POCATELLO — The City Council approved $50,000 Thursday toward a new collaboration with the Sagebrush Steppe Land Trust aimed at improving the Portneuf River.

The new partnership is one of many recent examples of the city’s strides toward implementing the short-term priorities of its Portneuf River Vision Study. The study resulted in a 28-page document, released in 2016 and updated in 2017, highlighting community desires for the river and potential projects to improve it.

A memorandum of understanding will be drafted during the coming months governing how the locally based land trust will help the city identify fundraising strategies and goals, assess properties to acquire and devise a conservation vision for the Lower Portneuf River.

The council approved an additional $250,000 Thursday for Harmony Design & Engineering to draft plans for a new amphitheater along the river in Centennial Park, with large boulders and a grassy sitting area, and a wetland across the river. The wetland would be located in a current baseball field next to the Pocatello Community Charter School. The city recently released a new rendering of the planned amphitheater and wetland. A cost estimate will be available once the designs are completed, and the city intends to solicit donations for the project throughout the next two years, said Hannah Sanger, the city’s science and environment division manager.

Sanger said the wetland and amphitheater were the top short-term priority identified by residents who participated in the vision study, and the city will be soliciting donations and pursuing grants to fund it.

“We have been checking off our short-term priority projects,” Sanger said.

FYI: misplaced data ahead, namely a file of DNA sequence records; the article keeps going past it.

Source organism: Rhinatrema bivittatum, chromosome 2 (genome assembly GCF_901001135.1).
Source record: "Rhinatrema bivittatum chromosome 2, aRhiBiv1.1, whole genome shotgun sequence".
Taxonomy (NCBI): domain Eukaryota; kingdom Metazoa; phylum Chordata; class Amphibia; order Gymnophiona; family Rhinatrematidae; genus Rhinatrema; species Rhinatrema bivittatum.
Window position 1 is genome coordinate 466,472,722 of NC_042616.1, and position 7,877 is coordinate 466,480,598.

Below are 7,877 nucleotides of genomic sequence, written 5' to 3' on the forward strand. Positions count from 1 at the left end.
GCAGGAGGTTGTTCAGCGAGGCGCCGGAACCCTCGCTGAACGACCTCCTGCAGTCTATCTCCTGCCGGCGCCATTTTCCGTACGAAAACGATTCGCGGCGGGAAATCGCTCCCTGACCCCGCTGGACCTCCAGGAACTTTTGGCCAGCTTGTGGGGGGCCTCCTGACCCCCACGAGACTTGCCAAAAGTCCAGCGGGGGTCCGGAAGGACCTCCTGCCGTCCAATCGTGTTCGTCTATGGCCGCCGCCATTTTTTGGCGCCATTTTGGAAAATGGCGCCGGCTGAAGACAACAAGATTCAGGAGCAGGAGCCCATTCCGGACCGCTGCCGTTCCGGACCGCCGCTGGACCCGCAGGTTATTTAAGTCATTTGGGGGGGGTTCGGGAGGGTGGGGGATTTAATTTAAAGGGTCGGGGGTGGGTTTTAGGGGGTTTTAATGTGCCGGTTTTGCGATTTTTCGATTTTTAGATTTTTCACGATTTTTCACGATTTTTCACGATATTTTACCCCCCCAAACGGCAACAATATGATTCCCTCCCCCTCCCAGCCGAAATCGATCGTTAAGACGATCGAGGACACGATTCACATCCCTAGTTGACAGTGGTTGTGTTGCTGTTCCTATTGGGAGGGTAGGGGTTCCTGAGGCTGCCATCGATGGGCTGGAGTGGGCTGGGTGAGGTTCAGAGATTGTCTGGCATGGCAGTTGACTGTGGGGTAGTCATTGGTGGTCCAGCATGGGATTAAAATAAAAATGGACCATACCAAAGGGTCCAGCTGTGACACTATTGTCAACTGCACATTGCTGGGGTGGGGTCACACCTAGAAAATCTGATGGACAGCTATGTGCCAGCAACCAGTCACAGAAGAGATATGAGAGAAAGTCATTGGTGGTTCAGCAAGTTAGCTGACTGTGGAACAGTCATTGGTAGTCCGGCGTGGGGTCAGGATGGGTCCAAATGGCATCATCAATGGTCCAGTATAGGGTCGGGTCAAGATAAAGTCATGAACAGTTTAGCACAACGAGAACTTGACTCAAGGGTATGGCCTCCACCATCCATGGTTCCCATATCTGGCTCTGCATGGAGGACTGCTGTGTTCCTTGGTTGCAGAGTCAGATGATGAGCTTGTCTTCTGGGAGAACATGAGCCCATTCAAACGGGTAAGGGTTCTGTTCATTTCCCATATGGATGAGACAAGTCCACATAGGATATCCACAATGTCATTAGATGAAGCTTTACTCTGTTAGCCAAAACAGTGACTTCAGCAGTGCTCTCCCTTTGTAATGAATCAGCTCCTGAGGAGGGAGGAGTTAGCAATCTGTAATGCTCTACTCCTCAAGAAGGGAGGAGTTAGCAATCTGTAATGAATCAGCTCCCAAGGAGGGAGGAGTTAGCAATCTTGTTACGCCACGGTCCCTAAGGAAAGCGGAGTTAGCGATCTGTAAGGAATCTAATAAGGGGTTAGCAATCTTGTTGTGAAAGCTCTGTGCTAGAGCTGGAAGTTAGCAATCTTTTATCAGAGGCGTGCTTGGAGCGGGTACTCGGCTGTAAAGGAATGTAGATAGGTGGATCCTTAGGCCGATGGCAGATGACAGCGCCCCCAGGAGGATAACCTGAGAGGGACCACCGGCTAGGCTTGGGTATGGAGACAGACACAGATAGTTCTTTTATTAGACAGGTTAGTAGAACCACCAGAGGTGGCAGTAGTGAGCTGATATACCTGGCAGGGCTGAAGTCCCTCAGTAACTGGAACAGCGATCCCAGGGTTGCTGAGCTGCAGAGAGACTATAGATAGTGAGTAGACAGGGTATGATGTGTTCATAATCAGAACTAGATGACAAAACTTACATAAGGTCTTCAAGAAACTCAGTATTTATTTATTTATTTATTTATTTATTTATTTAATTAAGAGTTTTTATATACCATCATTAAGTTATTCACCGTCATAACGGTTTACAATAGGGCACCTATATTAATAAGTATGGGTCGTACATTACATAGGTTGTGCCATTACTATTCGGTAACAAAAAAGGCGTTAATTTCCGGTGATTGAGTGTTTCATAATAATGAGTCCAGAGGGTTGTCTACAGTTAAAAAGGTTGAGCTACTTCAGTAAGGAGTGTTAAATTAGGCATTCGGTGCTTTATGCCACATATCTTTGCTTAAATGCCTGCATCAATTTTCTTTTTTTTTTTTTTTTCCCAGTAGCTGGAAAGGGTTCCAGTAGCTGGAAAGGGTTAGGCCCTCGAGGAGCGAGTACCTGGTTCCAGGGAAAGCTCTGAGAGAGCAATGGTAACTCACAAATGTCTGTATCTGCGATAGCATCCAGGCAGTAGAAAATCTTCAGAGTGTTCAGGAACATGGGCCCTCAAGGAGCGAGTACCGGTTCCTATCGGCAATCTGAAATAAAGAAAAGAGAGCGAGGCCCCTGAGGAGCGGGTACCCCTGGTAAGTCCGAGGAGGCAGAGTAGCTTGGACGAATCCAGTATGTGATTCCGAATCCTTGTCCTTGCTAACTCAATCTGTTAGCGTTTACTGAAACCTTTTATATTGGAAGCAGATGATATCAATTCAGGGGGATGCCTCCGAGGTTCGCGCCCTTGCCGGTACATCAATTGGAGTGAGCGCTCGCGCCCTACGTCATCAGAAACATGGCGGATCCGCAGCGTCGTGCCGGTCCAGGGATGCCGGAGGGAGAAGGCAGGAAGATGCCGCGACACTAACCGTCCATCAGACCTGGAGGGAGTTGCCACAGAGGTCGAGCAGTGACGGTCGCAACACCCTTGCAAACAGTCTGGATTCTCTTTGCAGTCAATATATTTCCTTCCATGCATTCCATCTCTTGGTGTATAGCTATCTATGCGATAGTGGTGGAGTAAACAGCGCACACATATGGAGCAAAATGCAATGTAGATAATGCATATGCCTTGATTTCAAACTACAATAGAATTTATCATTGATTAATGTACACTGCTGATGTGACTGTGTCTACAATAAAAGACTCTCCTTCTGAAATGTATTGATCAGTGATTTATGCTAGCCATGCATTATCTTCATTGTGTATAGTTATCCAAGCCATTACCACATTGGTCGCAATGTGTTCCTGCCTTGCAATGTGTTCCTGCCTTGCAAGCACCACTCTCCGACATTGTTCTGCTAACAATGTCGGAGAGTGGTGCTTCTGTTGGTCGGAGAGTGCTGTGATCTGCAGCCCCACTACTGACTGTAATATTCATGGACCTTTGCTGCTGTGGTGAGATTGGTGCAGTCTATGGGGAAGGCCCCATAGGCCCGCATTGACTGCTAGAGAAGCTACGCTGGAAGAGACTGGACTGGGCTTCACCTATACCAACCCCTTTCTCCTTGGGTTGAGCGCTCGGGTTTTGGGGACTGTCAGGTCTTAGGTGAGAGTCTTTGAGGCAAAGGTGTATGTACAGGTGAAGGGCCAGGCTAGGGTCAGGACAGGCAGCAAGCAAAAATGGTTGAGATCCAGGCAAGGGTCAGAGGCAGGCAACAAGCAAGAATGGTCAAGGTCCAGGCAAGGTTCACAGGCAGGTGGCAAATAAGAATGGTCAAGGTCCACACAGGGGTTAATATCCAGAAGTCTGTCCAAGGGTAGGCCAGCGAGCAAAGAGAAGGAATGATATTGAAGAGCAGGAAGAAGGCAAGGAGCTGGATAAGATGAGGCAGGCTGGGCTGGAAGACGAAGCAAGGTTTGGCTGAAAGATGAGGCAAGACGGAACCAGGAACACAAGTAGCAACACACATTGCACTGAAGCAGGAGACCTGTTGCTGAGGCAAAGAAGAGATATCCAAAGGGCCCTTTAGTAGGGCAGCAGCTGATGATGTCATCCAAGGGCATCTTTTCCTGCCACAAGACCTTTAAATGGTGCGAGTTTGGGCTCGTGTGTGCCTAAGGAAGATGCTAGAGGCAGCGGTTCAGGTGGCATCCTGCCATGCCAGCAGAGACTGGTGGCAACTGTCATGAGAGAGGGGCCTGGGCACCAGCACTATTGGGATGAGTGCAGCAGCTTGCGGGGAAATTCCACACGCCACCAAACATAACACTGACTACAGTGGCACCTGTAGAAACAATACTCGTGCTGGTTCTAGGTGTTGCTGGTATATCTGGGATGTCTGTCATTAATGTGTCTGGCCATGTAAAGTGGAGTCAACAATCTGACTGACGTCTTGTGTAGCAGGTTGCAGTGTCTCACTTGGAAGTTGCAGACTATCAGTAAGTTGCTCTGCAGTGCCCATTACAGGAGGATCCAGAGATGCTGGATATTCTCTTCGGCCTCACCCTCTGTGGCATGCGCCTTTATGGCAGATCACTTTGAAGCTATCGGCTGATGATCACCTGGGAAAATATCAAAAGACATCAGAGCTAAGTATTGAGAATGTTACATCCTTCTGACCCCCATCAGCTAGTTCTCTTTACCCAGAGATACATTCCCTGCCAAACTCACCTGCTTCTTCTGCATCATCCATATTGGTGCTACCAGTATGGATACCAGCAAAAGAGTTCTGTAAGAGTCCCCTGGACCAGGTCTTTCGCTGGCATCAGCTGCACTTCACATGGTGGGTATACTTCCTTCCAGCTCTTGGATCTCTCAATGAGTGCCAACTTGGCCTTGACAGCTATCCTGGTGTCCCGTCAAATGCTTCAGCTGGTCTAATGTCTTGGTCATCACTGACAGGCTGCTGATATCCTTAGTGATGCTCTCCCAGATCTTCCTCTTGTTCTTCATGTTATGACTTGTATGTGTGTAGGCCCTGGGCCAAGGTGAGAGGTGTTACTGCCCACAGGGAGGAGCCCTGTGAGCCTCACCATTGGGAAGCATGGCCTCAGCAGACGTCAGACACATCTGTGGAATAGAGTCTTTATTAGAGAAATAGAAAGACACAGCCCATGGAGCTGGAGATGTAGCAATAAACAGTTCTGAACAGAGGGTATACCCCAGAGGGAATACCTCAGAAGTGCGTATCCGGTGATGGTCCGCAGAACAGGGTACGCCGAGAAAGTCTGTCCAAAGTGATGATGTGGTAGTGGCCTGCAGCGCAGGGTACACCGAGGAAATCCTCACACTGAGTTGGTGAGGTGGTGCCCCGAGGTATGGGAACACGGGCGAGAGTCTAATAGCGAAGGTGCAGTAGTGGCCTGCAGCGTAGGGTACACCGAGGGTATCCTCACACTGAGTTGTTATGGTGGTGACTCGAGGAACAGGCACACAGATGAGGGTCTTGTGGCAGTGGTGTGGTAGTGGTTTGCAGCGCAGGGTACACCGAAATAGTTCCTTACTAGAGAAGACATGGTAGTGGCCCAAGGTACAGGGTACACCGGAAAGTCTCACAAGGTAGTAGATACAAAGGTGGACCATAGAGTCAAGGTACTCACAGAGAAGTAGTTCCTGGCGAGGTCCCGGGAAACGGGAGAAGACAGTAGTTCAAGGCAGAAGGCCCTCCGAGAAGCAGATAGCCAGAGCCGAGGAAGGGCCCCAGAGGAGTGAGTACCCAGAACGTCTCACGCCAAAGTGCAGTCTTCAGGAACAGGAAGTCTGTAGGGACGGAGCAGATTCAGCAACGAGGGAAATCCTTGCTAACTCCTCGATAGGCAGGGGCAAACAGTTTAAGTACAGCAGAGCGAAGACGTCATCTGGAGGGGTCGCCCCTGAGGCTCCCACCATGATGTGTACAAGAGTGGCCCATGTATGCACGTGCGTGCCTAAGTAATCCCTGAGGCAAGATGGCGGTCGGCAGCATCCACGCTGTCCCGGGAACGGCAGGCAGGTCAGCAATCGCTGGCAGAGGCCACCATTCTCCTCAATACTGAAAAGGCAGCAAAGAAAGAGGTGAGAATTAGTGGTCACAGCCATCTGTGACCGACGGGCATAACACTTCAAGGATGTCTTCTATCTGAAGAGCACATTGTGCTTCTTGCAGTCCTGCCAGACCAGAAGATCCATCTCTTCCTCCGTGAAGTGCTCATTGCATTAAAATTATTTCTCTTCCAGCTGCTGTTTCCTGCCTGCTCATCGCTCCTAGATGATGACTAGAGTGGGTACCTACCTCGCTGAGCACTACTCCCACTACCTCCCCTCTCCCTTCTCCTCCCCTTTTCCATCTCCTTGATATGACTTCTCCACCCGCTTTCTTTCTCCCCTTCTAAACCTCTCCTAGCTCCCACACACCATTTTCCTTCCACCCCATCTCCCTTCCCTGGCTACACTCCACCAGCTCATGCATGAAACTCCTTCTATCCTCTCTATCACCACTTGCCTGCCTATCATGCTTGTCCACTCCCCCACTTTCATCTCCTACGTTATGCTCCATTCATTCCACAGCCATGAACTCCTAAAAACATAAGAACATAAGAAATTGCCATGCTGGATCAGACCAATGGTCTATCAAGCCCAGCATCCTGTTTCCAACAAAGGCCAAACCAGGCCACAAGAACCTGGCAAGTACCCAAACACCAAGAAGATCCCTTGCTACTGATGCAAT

Sanger has overseen an effort to establish put-ins and take-outs for people who float the Portneuf River from a mile upstream of the Fort Hall Mine Landfill to the charter school.

The city recently released a map of the river access sites, available at river.pocatello.us, and signs will be added at each access point in the coming week.

Sanger is working on regulatory approval through the Army Corps of Engineers to build a dock at Centennial Park to improve river access for floaters. She plans to apply for grants and fundraise toward the $1,000 estimated cost of the dock, which could be built by next summer, and also hopes to add floating docks at other put-ins.

She’s already applied for grants to establish new put-ins in the stretch of river north of the city, including one off of Douglass Lane where she would like to build a boat ramp.

By promoting floating, Sanger believes the city stands to foster an appreciation for the river among residents, as well as an awareness about its threats.

“It’s really hard to protect something if we don’t even know it’s there,” Sanger said. “This is a great way to connect community members to the river so we can protect water quality.”

Sanger believes having a partner to help the city move forward on so many fronts to improve the river represents the “next critical step” in the vision. Sanger said the land trust should lend “a strong set of criteria to help us prioritize what is important land” as the city seeks to raise funds and acquire open space along the river from willing sellers.

The land trust’s executive director, Matt Lucia, said his organization plans to hire a conservation manager, and he envisions a major focus of that employee’s job will involve furthering the goals of the Portneuf River Vision.

Lucia is hopeful that the city and the land trust will work hand in hand for decades on river improvements. He said the memorandum of understanding will outline more specifically what his organization will do to help and how it will invest revenue from the city.

“We are evolving as an organization. We are looking at ways we can add benefit and values to the communities in our service area,” Lucia said. “This presents a tremendous opportunity to add value and fulfill our mission as a conservation organization.”